There is a flip side to this straight-ticket-voting reality: If Democrats win the presidential race decisively, some of those presidential red states could turn blue. In particular, Arizona, Georgia, and North Carolina are states with 2020 Senate races against Republican incumbents where Democrats think they have a decent chance of beating Trump this time. Add in two states Trump lost last time that have Republican senators up in 2020 (Colorado and Maine), and the odds of liberating the upper chamber from Mitch McConnell’s death grip look a lot better. That means a strong Democratic investment in purplish states with Senate races could pay off doubly.

Strange things can always happen in the interim, of course: Joe Manchin could practically hand over his Senate seat to Republicans if he resigned to run for governor of West Virginia. On the other hand, Alabama Republicans could make an equally generous gesture by again nominating Roy Moore to run against Jones. But instead of obsessing about recruitment of ideal candidates for potentially winnable Senate races, Democrats would be wise to focus on winning those states against Trump, with all the good things that could mean down-ballot.

May 8: Planning For a Contested Convention

As a long-time national convention junkie, I’m looking forward to next year’s Democratic assemblage with even greater than usual interest, and wrote about some candidate contingency planning at New York:

Even though campaigns stay mostly focused on the immediate, there have to be strategies in place for remote (in time and likelihood) contingencies. With 21 Democratic candidates already in the field and at least one more (Steve Bullock) on the way, they must all deal with the possibility of Democrats arriving in Milwaukee in July of next year with nobody having the requisite majority of pledged delegates buttoned down.

Under this “contested convention” scenario, a strange and ironic thing would happen once a by-the-book first ballot ended in deadlock. Party superdelegates, the ex officio delegates (mostly elected officials and DNC members) who lost their independent first-ballot voting power in a post-2016 concession to angry Bernie Sanders supporters, would regain it on any second or subsequent ballot. So after being written off as nonentities, these largely Establishment figures — 769 of them in all, compared to 3,768 pledged delegates — could, in the context of a contested convention, wind up deciding it all.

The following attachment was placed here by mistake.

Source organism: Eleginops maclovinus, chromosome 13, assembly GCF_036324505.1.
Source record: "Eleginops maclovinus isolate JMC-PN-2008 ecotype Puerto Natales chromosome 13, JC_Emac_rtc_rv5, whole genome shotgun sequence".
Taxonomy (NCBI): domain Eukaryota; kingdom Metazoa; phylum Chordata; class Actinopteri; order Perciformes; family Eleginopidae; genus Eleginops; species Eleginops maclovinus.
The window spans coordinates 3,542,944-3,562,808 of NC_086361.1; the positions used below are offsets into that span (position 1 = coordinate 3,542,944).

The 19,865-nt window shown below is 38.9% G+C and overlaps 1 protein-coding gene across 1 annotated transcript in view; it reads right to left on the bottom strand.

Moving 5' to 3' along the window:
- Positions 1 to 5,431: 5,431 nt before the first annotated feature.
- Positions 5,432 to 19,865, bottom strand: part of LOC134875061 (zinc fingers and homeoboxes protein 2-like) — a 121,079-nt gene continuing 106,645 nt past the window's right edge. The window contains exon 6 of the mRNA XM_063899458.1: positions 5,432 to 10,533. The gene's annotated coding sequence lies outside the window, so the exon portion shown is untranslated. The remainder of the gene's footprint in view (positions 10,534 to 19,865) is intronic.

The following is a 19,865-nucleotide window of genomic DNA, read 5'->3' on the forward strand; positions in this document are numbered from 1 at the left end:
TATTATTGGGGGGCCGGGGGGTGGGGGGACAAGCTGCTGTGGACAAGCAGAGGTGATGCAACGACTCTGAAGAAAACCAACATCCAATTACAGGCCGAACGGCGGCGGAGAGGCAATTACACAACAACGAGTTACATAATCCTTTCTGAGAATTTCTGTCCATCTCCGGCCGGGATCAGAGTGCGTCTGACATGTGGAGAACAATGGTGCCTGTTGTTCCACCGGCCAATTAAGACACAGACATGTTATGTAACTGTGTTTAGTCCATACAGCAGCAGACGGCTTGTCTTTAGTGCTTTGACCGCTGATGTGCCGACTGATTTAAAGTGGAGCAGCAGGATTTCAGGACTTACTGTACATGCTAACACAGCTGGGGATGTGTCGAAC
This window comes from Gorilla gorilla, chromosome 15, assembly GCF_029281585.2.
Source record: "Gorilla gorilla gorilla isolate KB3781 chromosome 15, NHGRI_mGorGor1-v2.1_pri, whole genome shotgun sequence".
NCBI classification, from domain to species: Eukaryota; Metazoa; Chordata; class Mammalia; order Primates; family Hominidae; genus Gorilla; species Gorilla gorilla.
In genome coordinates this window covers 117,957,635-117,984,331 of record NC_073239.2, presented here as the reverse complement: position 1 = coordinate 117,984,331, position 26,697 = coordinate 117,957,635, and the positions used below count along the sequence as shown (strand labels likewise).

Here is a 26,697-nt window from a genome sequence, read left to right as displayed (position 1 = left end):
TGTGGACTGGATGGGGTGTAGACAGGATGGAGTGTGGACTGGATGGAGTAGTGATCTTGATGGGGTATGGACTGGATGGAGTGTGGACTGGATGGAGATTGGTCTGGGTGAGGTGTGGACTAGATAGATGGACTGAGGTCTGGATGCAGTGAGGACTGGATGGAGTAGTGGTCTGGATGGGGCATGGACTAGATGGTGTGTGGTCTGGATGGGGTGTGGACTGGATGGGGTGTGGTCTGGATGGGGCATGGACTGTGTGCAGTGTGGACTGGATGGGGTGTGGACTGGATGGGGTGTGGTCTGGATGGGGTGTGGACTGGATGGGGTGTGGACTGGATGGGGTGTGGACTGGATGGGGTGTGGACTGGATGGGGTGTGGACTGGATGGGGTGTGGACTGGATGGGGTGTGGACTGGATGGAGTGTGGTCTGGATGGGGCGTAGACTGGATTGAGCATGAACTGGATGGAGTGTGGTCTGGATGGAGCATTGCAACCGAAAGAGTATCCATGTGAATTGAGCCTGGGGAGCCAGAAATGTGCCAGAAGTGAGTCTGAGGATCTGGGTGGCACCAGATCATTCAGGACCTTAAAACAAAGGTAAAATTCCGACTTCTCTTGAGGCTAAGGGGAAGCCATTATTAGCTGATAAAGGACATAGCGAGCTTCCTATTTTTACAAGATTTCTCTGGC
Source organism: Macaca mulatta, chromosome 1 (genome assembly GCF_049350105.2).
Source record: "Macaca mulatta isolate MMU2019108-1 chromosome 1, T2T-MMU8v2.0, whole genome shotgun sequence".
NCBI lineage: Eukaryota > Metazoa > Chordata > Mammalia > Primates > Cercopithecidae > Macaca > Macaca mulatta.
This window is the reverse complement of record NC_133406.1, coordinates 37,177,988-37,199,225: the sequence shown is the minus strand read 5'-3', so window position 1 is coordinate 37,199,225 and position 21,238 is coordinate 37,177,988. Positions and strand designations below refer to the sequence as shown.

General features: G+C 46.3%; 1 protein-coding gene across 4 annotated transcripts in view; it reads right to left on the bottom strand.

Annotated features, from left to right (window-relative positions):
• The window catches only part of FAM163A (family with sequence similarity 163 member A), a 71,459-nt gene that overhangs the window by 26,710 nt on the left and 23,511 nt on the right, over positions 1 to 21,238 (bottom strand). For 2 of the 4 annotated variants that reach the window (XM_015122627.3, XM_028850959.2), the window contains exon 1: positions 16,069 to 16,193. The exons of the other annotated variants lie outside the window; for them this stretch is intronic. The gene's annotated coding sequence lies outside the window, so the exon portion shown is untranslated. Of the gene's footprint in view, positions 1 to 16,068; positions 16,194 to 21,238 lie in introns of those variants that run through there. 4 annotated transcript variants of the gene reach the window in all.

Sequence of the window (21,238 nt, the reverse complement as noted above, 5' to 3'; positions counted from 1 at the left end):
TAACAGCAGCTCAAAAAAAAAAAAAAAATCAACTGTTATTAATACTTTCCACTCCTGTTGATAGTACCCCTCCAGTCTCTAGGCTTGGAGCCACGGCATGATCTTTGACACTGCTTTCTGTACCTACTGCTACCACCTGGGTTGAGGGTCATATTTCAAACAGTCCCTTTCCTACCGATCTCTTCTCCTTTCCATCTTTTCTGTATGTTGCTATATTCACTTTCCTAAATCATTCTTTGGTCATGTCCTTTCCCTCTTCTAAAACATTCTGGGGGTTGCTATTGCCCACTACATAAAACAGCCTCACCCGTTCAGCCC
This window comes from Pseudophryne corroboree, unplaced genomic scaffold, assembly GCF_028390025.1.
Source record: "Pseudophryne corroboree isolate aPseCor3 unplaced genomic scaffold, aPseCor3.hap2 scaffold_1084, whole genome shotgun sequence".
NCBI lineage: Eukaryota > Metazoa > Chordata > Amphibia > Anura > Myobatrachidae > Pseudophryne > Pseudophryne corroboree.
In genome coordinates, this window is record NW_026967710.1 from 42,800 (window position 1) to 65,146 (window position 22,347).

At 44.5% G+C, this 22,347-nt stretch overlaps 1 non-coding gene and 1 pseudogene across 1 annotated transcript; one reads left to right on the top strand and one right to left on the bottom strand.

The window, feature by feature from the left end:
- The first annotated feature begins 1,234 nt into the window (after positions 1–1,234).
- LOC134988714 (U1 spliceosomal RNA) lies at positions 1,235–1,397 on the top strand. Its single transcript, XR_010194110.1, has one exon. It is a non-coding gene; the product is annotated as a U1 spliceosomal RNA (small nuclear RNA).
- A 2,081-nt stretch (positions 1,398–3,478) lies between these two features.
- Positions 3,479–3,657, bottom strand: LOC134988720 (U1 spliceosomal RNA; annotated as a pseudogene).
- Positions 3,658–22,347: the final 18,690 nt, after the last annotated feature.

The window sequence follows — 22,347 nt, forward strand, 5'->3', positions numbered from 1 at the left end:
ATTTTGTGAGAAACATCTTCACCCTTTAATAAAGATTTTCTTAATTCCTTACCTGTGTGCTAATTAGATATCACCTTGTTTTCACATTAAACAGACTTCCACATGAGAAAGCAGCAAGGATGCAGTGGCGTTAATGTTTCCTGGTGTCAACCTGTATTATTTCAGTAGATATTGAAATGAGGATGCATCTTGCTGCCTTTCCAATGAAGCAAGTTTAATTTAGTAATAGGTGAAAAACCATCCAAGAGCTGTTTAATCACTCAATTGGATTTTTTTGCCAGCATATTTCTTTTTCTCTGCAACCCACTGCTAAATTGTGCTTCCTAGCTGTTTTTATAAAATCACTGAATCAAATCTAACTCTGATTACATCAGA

As Ruby Cramer of BuzzFeed reports, the Democratic campaigns are beginning to think about this scenario. Unsurprisingly, Bernie Sanders, who has (a) prior experience running for president, (b) money to burn, and (c) a robust record of trashing the very institution of superdelegates, seems to be thinking about it most deeply:

“’We’re taking superdelegates and superdelegates strategy seriously,’ a Sanders aide said, ‘hence having a team dedicated to delegates who can prepare for multiple convention scenarios. We will be reaching out to them over the course of the campaign. When the senator wins the nomination, he’s eager to work with them to support and unite of all the party in the general and beyond.'”

Of course he is.

Cramer touts Kamala Harris’s campaign as having a very effective superdelegate outreach program already, under the direction of Hillary Clinton’s top 2016 delegate tracker (who also worked for DNC chairman Tom Perez). But it’s kinda something any candidate with the resources for it would want to do even if a contested convention was impossible:
“An official from Harris’s campaign pointed out that superdelegate outreach is good politics regardless of whether they factor in the convention. ‘All of these people — whether they are DNC members or members of Congress — have footholds in their communities,’ the Harris official said. ‘Obviously we are reaching out to those individuals and doing our due diligence.'”

That will matter a whole lot more if Democrats look up after the blitz of March primaries and see no one really in charge of the race:

“[F]ully 60 percent of pledged delegates will be awarded during a two-week period running from March 3 (generally known as Super Tuesday) through March 17, when primaries are scheduled in fully half the states (a share that could go even higher if late-deciding states like New York move into this window). Depending on what happens in the four February contests that are “protected” from additional competition by national party rules (Iowa, New Hampshire, Nevada, and South Carolina, in that order), this huge bloc of early-to-mid-March states could either produce scattered results that make an early decision impossible, or could instead make one candidate the putative (not official, but certain) nominee.”